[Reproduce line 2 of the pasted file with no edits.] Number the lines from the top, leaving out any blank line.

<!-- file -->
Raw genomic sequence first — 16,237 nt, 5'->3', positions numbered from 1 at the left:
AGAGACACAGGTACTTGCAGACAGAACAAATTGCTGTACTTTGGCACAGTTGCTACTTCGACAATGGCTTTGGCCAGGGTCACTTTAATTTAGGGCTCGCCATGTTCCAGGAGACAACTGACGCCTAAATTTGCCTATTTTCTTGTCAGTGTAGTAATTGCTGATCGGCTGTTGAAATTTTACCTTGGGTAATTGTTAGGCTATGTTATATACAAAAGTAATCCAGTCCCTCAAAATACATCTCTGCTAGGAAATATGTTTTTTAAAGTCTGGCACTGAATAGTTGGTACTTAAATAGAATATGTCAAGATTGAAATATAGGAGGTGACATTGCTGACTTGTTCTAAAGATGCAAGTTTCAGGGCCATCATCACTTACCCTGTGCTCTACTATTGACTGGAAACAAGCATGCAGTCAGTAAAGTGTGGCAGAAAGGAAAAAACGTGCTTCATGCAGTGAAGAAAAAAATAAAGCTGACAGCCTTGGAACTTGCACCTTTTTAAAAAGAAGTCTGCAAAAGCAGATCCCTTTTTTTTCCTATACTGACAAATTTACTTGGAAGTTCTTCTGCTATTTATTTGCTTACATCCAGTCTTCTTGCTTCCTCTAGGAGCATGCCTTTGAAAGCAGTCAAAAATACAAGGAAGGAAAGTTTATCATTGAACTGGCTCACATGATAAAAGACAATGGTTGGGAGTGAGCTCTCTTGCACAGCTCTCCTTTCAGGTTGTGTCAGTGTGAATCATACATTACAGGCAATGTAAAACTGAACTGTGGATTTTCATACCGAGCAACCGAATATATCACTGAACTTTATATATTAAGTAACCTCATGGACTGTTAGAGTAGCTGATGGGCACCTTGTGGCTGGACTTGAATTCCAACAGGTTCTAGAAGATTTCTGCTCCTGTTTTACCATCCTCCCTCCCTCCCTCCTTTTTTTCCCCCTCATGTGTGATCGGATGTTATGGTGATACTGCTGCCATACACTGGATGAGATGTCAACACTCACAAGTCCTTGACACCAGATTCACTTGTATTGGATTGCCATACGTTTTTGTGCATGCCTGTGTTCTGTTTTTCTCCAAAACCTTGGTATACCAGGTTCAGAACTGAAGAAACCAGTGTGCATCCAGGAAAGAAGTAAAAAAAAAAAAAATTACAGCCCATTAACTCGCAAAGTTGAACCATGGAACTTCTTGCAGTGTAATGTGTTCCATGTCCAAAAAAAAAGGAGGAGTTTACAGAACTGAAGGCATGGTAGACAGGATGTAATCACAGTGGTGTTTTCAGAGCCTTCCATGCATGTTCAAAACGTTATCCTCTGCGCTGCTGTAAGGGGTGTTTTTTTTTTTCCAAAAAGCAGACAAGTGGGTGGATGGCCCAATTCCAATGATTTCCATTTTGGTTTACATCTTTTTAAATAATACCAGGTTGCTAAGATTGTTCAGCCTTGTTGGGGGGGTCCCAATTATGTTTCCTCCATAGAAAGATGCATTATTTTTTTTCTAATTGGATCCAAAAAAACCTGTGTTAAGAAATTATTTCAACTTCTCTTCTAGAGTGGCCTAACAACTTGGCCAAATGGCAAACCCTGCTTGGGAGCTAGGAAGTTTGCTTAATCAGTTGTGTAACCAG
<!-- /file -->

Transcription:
AGAGACACAGGTACTTGCAGACAGAACAAATTGCTGTACTTTGGCACAGTTGCTACTTCGACAATGGCTTTGGCCAGGGTCACTTTAATTTAGGGCTCGCCATGTTCCAGGAGACAACTGACGCCTAAATTTGCCTATTTTCTTGTCAGTGTAGTAATTGCTGATCGGCTGTTGAAATTTTACCTTGGGTAATTGTTAGGCTATGTTATATACAAAAGTAATCCAGTCCCTCAAAATACATCTCTGCTAGGAAATATGTTTTTTAAAGTCTGGCACTGAATAGTTGGTACTTAAATAGAATATGTCAAGATTGAAATATAGGAGGTGACATTGCTGACTTGTTCTAAAGATGCAAGTTTCAGGGCCATCATCACTTACCCTGTGCTCTACTATTGACTGGAAACAAGCATGCAGTCAGTAAAGTGTGGCAGAAAGGAAAAAACGTGCTTCATGCAGTGAAGAAAAAAATAAAGCTGACAGCCTTGGAACTTGCACCTTTTTAAAAAGAAGTCTGCAAAAGCAGATCCCTTTTTTTTCCTATACTGACAAATTTACTTGGAAGTTCTTCTGCTATTTATTTGCTTACATCCAGTCTTCTTGCTTCCTCTAGGAGCATGCCTTTGAAAGCAGTCAAAAATACAAGGAAGGAAAGTTTATCATTGAACTGGCTCACATGATAAAAGACAATGGTTGGGAGTGAGCTCTCTTGCACAGCTCTCCTTTCAGGTTGTGTCAGTGTGAATCATACATTACAGGCAATGTAAAACTGAACTGTGGATTTTCATACCGAGCAACCGAATATATCACTGAACTTTATATATTAAGTAACCTCATGGACTGTTAGAGTAGCTGATGGGCACCTTGTGGCTGGACTTGAATTCCAACAGGTTCTAGAAGATTTCTGCTCCTGTTTTACCATCCTCCCTCCCTCCCTCCTTTTTTTCCCCCTCATGTGTGATCGGATGTTATGGTGATACTGCTGCCATACACTGGATGAGATGTCAACACTCACAAGTCCTTGACACCAGATTCACTTGTATTGGATTGCCATACGTTTTTGTGCATGCCTGTGTTCTGTTTTTCTCCAAAACCTTGGTATACCAGGTTCAGAACTGAAGAAACCAGTGTGCATCCAGGAAAGAAGTAAAAAAAAAAAAAATTACAGCCCATTAACTCGCAAAGTTGAACCATGGAACTTCTTGCAGTGTAATGTGTTCCATGTCCAAAAAAAAAGGAGGAGTTTACAGAACTGAAGGCATGGTAGACAGGATGTAATCACAGTGGTGTTTTCAGAGCCTTCCATGCATGTTCAAAACGTTATCCTCTGCGCTGCTGTAAGGGGTGTTTTTTTTTTTCCAAAAAGCAGACAAGTGGGTGGATGGCCCAATTCCAATGATTTCCATTTTGGTTTACATCTTTTTAAATAATACCAGGTTGCTAAGATTGTTCAGCCTTGTTGGGGGGGTCCCAATTATGTTTCCTCCATAGAAAGATGCATTATTTTTTTTCTAATTGGATCCAAAAAAACCTGTGTTAAGAAATTATTTCAACTTCTCTTCTAGAGTGGCCTAACAACTTGGCCAAATGGCAAACCCTGCTTGGGAGCTAGGAAGTTTGCTTAATCAGTTGTGTAACCAG